Given that the quality of visual and special effects is only as good as contemporary technology, their cooperation and support for tech enablers (like software makers) has also become important. With improved technology also comes reduced production costs like, say, ditching the green screen. Virtual setups designed on computers can create simulated environments like crowd multiplication, CGI animals, desired colour composition etc. 

This has become more important in light of the ongoing lockdowns and restrictions on mobility that prevent large-scale production and set designs. Nube Studio has recently worked on similar simulation techniques on web series like Raktanchal, Aarya and the movie Mumbai Saga.


Opportunities For Growth

India has been a sought-after outsourcing destination for Western industries for over decades now. But as global partnerships increase, so do the presence and penetration of foreign entities in domestic markets. Recognised Hollywood studios like Technicolour and Double Negative already have a sizable presence in india. More of them are now setting up offices, instead of investing in existing Indian studios.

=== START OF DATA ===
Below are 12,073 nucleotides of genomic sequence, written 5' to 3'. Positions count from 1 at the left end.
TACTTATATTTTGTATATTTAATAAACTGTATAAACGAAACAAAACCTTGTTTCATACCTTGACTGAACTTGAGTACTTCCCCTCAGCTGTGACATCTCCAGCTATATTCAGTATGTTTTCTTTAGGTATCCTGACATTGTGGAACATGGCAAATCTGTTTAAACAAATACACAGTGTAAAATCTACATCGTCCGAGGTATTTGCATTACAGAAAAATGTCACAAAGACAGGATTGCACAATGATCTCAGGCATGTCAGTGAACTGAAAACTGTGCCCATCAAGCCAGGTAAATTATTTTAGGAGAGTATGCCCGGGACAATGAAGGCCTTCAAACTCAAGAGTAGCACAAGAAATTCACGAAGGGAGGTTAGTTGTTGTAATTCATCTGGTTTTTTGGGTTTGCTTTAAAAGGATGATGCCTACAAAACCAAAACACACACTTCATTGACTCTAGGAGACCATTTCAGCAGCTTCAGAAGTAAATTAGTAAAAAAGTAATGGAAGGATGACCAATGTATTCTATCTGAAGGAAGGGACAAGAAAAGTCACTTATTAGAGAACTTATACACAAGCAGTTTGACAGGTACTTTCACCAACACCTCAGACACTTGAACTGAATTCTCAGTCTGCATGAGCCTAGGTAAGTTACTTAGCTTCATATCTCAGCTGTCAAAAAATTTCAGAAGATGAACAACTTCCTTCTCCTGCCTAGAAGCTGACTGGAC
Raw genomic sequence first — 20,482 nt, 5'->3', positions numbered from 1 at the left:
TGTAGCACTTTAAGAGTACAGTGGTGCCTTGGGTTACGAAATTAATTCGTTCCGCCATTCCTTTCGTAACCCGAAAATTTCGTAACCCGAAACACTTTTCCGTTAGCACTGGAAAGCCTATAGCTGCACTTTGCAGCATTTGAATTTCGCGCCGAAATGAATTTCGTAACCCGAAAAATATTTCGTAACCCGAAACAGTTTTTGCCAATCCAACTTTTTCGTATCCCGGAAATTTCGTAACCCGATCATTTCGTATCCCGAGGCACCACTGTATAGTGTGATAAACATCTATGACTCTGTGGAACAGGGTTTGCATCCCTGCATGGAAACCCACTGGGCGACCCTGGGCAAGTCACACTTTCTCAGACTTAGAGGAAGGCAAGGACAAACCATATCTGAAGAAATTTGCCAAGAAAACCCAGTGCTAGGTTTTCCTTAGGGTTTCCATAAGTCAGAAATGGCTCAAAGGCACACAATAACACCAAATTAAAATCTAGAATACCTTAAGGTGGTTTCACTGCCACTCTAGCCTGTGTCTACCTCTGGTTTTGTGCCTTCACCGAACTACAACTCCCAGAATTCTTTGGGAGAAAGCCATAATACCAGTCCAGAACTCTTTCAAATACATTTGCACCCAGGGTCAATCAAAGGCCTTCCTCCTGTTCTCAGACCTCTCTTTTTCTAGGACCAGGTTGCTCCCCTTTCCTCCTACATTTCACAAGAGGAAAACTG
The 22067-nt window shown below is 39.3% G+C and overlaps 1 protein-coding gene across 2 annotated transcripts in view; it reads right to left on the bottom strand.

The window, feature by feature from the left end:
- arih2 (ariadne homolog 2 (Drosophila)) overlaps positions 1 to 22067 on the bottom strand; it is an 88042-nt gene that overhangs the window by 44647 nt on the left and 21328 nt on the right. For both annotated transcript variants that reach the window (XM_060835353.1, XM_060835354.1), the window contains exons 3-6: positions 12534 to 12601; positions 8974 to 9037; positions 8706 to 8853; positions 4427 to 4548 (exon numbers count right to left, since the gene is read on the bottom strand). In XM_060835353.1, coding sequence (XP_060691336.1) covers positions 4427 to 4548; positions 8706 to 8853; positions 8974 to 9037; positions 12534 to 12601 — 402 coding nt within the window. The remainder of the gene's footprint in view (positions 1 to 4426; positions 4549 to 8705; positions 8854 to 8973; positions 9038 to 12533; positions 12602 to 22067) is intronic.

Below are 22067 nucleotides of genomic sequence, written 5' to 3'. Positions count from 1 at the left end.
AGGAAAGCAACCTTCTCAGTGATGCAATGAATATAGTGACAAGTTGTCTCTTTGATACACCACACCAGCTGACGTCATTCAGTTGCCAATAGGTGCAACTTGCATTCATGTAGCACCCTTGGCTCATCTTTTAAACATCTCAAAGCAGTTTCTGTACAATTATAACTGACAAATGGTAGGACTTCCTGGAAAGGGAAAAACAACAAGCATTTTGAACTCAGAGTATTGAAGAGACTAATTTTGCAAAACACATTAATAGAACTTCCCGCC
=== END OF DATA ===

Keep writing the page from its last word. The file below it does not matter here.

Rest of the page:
Why could this be happening? One reason. Cheap talent. Producers have figured out that they can cut costs and exercise more control over professionals on their own payroll as compared to independent contractors. 

But the thing that's going well for Indian VFX companies is the rapid increase in homegrown stories, domestic content and market. This gives them the first crack at building business with local producers who may find foreign studios' too pricey for their budgets. 

Take Sony Voot, for instance, an Indian OTT platform, that has partnered with Green Gold Animation for 21 movies of the much-loved Bheem series. Studios are also moving away from the service mode to IP ownership mode, meaning that they are vying for ownership of their own content, like the studio Cosmos May recently did by announcing its IPs for Dr. Tenali Rama and Captain Bharat

Currently, the Indian animation and visual effects industry captures about 10% of the global market. But it has the potential to expand upto 25% by 2025. Which is why it remains crucial to find and nurture talent in the industry. 

The process of completing and delivering visual effects sequences in films requires a sizable team strength (150-200 minimum). Creating content that is heavy on VFX requires a new breed of creative writers as well. So, investment in graphics education is necessary to cultivate on the demands of a burgeoning industry and emerge as a global hub for visual effects, film production and animation.